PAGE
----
“Not him,” said Jim. “He’s like a hound on the scent. He’s like a setter at point. Each job, once done, is forgotten in favor of a new victim…”
The Vulnerable Point
“But look here, Jim, how about your llama cap?” I demanded. “At what stage are you going to get that green parcel back? If by any chance he did see us, and recognize us as the two guys he stuck down there at the glove counter, he might make a sudden dive into an elevator or something … Or he might even chuck your green parcel out a window.”
“Hmmmm,” said Jim uneasily. “I don’t want to lose that $3 cap. Let’s keep a closer watch …”
So instead of following 30 feet behind, we moved up to about 15 feet.
He was marvellous. He got off the escalator at the third floor and wandered straight over to the ladies’ lingerie department. If there is any place the ladies lay their parcels down, it is in the lingerie department. No lady is ever satisfied merely to look at lingerie. She’s got to feel it, finger it, twiddle the silk between her fingers. And to do that, she’s got to put her parcels down on a counter.
“I wonder if he takes purses?” I suggested.
“I wouldn’t think so,” said Jim. “Purses are too easily identified, too immediately noticed if gone. Ladies don’t often lay down their purses, even when they set down all their packages. And besides, there is never very much in a woman’s purse. Maybe $3 or $4. No, it’s parcels this guy is after. They’re easily explained a mistake, madam, a mistake! I’m very sorry! With that aplomb …”
We followed the big fellow around the lingerie department. He was a superb actor. He paused here and there to examine various garments with that shy and slightly self-conscious air a man uses in the lingerie.
When the masterful salesladies of the lingerie department came and spoke to him, he just smiled, shook his head and wandered on.
Two or three times, we thought we were about to witness a snatch. Ladies did lay parcels down and wander a few feet away. The big guy DID pause, long enough to cast his practised eye over the packages. But apparently none of them were good enough to merit his attention.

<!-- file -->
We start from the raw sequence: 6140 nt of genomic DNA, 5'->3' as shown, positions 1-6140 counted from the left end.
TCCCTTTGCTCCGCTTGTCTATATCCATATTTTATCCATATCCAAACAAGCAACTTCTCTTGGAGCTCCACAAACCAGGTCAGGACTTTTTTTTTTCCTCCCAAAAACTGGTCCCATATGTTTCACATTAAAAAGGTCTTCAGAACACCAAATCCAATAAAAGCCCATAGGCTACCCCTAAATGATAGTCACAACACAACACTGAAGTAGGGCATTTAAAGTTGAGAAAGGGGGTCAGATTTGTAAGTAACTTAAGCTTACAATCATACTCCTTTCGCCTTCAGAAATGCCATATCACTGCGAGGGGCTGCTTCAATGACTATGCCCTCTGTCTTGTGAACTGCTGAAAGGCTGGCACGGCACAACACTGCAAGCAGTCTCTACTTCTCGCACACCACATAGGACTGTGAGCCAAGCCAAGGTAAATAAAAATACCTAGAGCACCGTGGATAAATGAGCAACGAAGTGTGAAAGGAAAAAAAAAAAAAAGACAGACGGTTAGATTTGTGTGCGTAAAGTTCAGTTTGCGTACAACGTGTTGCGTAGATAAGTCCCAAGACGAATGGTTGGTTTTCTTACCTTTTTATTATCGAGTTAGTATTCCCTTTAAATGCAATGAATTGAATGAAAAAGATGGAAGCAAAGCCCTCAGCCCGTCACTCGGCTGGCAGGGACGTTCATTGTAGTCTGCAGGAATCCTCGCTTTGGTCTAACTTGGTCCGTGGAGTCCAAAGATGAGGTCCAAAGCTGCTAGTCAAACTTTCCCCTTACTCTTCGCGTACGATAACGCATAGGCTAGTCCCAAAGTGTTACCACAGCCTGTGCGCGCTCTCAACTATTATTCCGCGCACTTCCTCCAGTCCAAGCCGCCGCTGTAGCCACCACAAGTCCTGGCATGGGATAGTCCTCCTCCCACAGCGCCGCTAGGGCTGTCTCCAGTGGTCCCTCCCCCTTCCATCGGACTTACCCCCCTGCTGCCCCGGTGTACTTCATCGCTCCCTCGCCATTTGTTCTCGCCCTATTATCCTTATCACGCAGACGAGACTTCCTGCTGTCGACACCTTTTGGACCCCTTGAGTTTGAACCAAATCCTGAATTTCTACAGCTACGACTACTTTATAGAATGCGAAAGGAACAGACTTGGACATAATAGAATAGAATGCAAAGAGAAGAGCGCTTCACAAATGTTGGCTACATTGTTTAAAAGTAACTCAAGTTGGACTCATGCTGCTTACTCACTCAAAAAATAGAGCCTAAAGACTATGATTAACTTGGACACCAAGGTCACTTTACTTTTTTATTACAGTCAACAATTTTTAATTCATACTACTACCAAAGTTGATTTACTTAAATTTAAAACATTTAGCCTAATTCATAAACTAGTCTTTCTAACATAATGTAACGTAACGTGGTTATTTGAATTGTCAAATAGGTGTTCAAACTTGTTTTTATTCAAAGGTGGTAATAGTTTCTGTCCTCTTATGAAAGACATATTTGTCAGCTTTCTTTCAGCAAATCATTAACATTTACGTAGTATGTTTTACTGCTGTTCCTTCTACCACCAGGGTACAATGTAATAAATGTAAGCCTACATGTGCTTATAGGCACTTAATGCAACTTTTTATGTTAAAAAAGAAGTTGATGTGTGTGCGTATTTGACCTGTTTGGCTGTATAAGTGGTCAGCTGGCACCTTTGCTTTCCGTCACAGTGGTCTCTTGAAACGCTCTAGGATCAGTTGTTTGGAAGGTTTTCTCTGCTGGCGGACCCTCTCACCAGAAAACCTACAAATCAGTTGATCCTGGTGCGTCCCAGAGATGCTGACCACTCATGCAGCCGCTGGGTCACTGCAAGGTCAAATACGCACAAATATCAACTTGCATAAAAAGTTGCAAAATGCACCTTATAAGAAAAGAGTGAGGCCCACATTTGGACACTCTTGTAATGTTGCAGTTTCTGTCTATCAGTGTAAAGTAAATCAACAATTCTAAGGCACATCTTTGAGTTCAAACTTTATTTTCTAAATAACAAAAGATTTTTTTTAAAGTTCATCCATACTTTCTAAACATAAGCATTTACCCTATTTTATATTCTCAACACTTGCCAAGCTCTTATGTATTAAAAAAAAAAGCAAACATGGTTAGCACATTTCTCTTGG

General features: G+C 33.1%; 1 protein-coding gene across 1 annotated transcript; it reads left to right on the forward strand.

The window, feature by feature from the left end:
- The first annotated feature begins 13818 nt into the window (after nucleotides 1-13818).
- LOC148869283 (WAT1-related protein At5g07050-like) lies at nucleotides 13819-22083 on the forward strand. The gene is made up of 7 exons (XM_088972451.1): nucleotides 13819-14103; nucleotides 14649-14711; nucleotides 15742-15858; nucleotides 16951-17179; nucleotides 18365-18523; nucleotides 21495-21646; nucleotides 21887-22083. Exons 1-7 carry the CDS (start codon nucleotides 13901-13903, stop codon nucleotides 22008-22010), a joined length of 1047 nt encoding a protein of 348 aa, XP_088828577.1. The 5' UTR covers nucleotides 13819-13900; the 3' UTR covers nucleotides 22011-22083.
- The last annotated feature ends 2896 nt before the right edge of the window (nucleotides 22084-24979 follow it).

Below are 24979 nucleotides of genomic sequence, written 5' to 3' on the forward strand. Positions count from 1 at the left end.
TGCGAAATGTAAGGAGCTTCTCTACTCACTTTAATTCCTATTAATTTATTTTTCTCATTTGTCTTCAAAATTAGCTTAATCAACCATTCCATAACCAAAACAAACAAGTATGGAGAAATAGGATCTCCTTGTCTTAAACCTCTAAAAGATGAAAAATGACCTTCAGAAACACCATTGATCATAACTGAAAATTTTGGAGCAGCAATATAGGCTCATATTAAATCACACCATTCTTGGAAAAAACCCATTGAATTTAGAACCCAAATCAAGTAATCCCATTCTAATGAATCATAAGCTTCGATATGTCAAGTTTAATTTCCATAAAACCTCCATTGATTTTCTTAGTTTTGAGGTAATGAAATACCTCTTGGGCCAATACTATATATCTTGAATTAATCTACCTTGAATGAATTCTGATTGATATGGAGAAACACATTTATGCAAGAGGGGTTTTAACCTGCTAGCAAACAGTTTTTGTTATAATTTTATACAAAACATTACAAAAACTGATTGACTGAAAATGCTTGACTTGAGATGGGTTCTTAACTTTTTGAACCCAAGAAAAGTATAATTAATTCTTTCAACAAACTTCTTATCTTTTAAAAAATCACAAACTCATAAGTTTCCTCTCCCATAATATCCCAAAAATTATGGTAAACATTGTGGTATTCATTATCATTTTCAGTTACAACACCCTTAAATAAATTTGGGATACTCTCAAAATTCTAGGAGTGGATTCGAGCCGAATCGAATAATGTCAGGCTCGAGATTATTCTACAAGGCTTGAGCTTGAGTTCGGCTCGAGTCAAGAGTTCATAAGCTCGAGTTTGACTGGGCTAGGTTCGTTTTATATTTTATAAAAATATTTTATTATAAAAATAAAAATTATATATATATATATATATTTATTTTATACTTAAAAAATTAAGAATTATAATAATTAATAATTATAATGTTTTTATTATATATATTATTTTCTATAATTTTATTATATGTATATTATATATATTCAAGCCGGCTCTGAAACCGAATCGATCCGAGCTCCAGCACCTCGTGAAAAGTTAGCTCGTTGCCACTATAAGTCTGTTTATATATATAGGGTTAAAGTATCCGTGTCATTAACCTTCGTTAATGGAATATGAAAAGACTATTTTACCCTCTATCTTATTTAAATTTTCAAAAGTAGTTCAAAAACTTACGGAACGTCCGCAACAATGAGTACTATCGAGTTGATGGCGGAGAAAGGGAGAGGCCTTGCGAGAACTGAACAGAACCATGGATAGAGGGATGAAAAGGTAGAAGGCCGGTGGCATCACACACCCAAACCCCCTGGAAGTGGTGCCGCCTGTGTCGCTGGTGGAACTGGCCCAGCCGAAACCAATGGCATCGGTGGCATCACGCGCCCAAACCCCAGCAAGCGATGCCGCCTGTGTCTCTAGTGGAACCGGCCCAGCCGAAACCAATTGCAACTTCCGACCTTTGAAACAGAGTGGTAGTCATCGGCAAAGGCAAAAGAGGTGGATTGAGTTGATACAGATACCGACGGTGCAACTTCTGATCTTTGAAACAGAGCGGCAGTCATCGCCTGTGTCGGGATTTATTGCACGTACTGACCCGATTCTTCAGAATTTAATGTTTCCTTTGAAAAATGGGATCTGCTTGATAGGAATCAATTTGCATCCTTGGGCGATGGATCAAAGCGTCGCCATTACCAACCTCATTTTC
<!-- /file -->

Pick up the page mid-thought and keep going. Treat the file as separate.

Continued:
“I guess an expert,” said Jim, “can tell at a glance what’s in a parcel.”
We followed him up to the fourth floor, then to the fifth. He went with unerring instinct to the departments where people set parcels down. The wool department. No lady can buy wool with other packages in her arms. She must feel the wool, fondle it.
The china department. Several people laid themselves open, became vulnerable here. To examine a tea cup or a cheese dish, you’ve got to lay your parcels down. The big fellow moved calmly about the china department, pausing here, pausing there; and we could see, in each instance, just which victim he was appraising.
In the china department, he startled us by actually buying something. He bought a green glass beer mug with a wooden handle.
“Hmmm,” said Jim, puzzled. “Do you suppose by any chance he has spotted us following him around? Do you think this little purchase is intended to throw us off the scent?”
“Jim,” I urged, as we retreated a little way in confusion, “let’s get it over with now. Either walk right up to him and demand the parcel back, or else get a floor-walker to act for us. The floor-walker can do it very nicely, no scene …”
“Are you afraid of that big lug?” Jim demanded meanly.
“Well, there’s no use getting punched on the nose,” I submitted.
One on Him!
“Listen, all we’ll do,” said Jim, covertly watching the rascal as he calmly awaited his parcel and change, “is walk up to him quietly and ask him what is in the green parcel. Tell him we saw him pick up our parcel and have followed him all over the store. That’ll frighten him. He’ll know we’re on to him. When we ask him what’s in the green parcel, of course he won’t know. Whatever he says, we’ll say it’s a llama wool cap. We’ll demand he open it, or we’ll call the store detectives…”
“Look!” I exclaimed. “I’ve got a better idea, Jim. Why not serve him his own trick? Why not US pinch your green parcel off HIM?”.
“Eh!” Jim checked.
“Let’s,” I said with increasing excitement, “beat him at his own game! Let’s tag on to him until he lays HIS parcels down and quietly snatch yours back.”
Jim looked speculatively over to where the big crook was standing with his back to us, awaiting his parcel. He had, for a fact, laid his other parcels down. Jim’s green one was on top.
“That,” chuckled Jim suddenly, “is an idea! Imagine his feelings when he finds the green parcel gone! He’ll be in a panic …”
At which moment, the salesgirl came back and gave him the beer mug which, after a moment, he stuffed into his overcoat pocket. Then he meandered over to the elevator and took it down to the main floor, us packed beside him in the car. It was breathtaking to be this close to the scoundrel. For there, just under my nose, and not a foot from Jim’s, was Jim’s green parcel brazenly exposed. Oh, it was exciting!
We let him off first. He led us to the perfume counter. He laid his two parcels down, green one on top. He spoke jokingly to a salesgirl, and she proceeded to let him sniff a variety of perfume bottles.
It was an odd sight. This big goof going through all the ecstasies, and refinements of selecting an itty-bitty bottle of perfume…
I cased the joint. Jim moved over to protect me from the off side. Just as the big guy flirtatiously closed his eyes in sniffing, I reached out smoothly and, all in one sweet swipe, picked the green package off the counter, moved on and handed the parcel to Jim. Without pause, we went straight out the main door and down Yonge St.